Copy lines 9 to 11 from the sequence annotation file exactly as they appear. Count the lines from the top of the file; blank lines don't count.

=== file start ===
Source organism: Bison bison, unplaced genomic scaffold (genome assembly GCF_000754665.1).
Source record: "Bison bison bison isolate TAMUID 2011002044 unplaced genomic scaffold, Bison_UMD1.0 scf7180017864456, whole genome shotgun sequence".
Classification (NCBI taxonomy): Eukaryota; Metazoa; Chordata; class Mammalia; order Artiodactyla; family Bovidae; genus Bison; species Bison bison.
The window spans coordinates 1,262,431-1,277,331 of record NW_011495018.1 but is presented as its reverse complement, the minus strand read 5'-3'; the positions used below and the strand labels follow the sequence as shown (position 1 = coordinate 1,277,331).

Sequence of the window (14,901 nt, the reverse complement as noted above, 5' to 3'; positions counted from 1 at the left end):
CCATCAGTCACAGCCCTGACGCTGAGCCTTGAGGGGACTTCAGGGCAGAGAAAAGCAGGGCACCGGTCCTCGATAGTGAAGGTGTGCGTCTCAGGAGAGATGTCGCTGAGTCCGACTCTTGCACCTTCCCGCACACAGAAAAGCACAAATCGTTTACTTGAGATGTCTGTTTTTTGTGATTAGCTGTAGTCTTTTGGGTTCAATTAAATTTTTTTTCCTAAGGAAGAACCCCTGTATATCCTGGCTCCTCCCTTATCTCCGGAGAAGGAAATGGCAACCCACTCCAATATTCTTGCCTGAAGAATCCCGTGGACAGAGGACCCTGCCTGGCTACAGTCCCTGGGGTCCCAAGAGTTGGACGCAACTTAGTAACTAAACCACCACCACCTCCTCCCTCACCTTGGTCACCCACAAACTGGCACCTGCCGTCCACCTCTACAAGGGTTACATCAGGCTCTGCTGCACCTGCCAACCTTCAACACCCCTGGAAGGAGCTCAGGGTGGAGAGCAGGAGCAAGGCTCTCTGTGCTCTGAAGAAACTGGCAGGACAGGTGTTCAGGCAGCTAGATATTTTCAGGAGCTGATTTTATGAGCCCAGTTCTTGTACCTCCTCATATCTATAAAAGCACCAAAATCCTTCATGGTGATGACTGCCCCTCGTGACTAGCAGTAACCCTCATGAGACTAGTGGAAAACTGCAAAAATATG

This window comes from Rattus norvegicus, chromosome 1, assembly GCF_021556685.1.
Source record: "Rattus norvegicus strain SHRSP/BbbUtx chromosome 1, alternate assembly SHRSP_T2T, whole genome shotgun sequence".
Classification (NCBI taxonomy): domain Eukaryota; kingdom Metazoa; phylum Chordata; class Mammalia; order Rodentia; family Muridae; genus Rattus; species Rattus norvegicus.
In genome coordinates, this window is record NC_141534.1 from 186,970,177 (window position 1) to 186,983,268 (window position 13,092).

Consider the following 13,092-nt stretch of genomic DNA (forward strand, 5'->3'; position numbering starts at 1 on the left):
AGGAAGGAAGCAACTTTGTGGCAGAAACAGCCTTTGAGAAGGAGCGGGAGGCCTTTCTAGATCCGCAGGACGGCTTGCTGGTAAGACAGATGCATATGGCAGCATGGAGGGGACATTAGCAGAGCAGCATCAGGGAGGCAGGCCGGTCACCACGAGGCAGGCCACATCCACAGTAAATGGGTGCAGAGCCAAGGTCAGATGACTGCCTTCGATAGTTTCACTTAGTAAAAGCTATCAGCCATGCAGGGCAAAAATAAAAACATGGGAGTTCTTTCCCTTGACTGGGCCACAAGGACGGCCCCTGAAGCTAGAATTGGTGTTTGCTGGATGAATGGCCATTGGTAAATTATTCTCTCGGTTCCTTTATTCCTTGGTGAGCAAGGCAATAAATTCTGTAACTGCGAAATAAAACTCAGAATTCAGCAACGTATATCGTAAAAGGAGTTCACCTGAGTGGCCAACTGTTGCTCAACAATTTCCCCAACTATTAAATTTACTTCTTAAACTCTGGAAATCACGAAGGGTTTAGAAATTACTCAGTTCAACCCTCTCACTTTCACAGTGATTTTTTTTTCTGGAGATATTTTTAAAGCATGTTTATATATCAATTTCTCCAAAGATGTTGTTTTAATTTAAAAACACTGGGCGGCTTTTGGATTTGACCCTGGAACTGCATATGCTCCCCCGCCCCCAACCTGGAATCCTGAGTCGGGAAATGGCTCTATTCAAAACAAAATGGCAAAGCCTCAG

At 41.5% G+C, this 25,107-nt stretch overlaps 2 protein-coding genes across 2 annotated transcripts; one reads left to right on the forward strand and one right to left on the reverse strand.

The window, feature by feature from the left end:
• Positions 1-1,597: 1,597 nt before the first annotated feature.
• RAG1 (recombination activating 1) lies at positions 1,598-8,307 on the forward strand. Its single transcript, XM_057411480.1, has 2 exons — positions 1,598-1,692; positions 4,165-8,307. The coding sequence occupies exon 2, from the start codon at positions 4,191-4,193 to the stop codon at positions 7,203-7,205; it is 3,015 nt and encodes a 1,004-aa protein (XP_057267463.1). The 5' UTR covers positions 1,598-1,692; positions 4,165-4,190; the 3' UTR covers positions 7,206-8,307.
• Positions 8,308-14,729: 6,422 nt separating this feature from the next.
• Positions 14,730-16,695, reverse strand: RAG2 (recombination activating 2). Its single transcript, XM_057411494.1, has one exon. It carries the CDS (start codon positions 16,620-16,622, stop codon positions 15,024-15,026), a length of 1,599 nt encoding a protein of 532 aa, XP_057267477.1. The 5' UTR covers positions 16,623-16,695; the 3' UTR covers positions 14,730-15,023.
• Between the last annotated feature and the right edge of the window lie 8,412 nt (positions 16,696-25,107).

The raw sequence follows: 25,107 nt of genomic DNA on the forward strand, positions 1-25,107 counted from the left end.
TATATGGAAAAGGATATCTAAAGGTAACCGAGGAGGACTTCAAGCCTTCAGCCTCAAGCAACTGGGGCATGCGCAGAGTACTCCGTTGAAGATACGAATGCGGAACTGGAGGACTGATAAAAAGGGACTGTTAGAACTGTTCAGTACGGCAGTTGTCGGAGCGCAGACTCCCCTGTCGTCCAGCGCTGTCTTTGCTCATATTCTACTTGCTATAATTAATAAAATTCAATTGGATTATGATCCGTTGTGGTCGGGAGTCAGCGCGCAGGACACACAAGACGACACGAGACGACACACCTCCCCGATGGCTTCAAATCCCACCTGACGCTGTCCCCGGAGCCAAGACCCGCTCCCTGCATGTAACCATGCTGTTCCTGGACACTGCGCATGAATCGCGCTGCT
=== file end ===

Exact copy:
Classification (NCBI taxonomy): domain Eukaryota; kingdom Metazoa; phylum Chordata; class Mammalia; order Rodentia; family Muridae; genus Rattus; species Rattus norvegicus.
In genome coordinates, this window is record NC_141534.1 from 186,970,177 (window position 1) to 186,983,268 (window position 13,092).

Consider the following 13,092-nt stretch of genomic DNA (forward strand, 5'->3'; position numbering starts at 1 on the left):